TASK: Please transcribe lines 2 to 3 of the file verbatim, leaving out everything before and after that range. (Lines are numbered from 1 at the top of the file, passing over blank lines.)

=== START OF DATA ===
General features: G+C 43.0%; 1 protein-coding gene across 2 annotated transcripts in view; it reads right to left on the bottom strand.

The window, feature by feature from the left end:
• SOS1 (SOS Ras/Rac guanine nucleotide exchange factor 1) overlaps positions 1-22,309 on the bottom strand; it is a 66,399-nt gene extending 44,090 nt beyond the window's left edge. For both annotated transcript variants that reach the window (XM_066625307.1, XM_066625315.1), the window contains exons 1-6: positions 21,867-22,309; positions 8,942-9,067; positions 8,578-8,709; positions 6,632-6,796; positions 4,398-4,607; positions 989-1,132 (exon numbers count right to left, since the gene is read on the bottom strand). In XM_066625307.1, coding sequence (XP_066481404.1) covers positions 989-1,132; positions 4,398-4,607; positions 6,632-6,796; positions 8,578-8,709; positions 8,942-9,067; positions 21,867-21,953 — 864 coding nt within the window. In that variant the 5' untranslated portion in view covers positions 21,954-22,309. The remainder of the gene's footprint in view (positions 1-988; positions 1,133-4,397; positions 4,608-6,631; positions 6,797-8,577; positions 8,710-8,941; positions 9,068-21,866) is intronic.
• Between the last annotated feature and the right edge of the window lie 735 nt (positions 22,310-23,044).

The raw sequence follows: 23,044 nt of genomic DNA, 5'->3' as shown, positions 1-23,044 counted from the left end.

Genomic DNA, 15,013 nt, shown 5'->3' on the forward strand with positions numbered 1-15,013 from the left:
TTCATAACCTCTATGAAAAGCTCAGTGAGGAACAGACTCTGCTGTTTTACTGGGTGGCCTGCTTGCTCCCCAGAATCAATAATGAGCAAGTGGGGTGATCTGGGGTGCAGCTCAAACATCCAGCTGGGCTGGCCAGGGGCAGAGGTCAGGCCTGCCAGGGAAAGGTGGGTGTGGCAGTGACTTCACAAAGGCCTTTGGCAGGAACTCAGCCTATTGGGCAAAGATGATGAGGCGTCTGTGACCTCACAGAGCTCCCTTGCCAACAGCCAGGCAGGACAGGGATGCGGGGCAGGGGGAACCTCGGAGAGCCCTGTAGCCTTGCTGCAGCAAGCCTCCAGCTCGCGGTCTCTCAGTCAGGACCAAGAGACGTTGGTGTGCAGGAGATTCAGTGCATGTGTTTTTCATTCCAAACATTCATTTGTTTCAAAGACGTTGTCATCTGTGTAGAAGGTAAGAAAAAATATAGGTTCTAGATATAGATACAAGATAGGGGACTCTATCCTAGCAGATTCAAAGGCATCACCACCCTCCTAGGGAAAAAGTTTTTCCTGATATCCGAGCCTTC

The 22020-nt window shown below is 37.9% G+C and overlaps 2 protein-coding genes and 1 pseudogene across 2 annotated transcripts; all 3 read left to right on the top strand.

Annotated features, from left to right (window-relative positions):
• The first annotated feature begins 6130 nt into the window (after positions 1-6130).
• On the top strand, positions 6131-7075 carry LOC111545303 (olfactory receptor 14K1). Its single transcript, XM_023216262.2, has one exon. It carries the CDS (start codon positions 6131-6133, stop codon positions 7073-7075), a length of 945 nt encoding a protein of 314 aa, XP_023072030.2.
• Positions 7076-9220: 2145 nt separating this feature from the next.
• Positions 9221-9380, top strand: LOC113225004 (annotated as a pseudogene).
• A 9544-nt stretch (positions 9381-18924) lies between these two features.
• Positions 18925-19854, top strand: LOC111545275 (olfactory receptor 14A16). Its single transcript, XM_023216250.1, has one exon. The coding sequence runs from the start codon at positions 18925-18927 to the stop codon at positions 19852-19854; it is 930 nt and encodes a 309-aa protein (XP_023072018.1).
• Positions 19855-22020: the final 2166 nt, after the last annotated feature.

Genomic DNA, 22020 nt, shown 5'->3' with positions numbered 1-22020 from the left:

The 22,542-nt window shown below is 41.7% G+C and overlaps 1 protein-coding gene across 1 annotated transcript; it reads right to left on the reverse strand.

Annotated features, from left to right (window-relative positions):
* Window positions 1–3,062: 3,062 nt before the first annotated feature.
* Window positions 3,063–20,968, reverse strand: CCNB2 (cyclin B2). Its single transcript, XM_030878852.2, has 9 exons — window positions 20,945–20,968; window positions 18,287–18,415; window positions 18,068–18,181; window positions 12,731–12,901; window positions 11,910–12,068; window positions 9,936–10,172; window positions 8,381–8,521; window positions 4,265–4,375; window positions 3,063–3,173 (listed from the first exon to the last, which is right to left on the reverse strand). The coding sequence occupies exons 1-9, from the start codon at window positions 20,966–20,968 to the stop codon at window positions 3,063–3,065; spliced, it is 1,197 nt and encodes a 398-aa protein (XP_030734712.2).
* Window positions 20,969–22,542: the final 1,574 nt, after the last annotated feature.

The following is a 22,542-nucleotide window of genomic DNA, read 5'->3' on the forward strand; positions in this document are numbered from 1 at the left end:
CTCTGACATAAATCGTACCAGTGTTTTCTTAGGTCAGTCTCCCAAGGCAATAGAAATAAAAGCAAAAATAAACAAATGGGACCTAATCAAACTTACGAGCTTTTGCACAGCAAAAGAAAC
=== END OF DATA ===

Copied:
The window, feature by feature from the left end:
• SOS1 (SOS Ras/Rac guanine nucleotide exchange factor 1) overlaps positions 1-22,309 on the bottom strand; it is a 66,399-nt gene extending 44,090 nt beyond the window's left edge. For both annotated transcript variants that reach the window (XM_066625307.1, XM_066625315.1), the window contains exons 1-6: positions 21,867-22,309; positions 8,942-9,067; positions 8,578-8,709; positions 6,632-6,796; positions 4,398-4,607; positions 989-1,132 (exon numbers count right to left, since the gene is read on the bottom strand). In XM_066625307.1, coding sequence (XP_066481404.1) covers positions 989-1,132; positions 4,398-4,607; positions 6,632-6,796; positions 8,578-8,709; positions 8,942-9,067; positions 21,867-21,953 — 864 coding nt within the window. In that variant the 5' untranslated portion in view covers positions 21,954-22,309. The remainder of the gene's footprint in view (positions 1-988; positions 1,133-4,397; positions 4,608-6,631; positions 6,797-8,577; positions 8,710-8,941; positions 9,068-21,866) is intronic.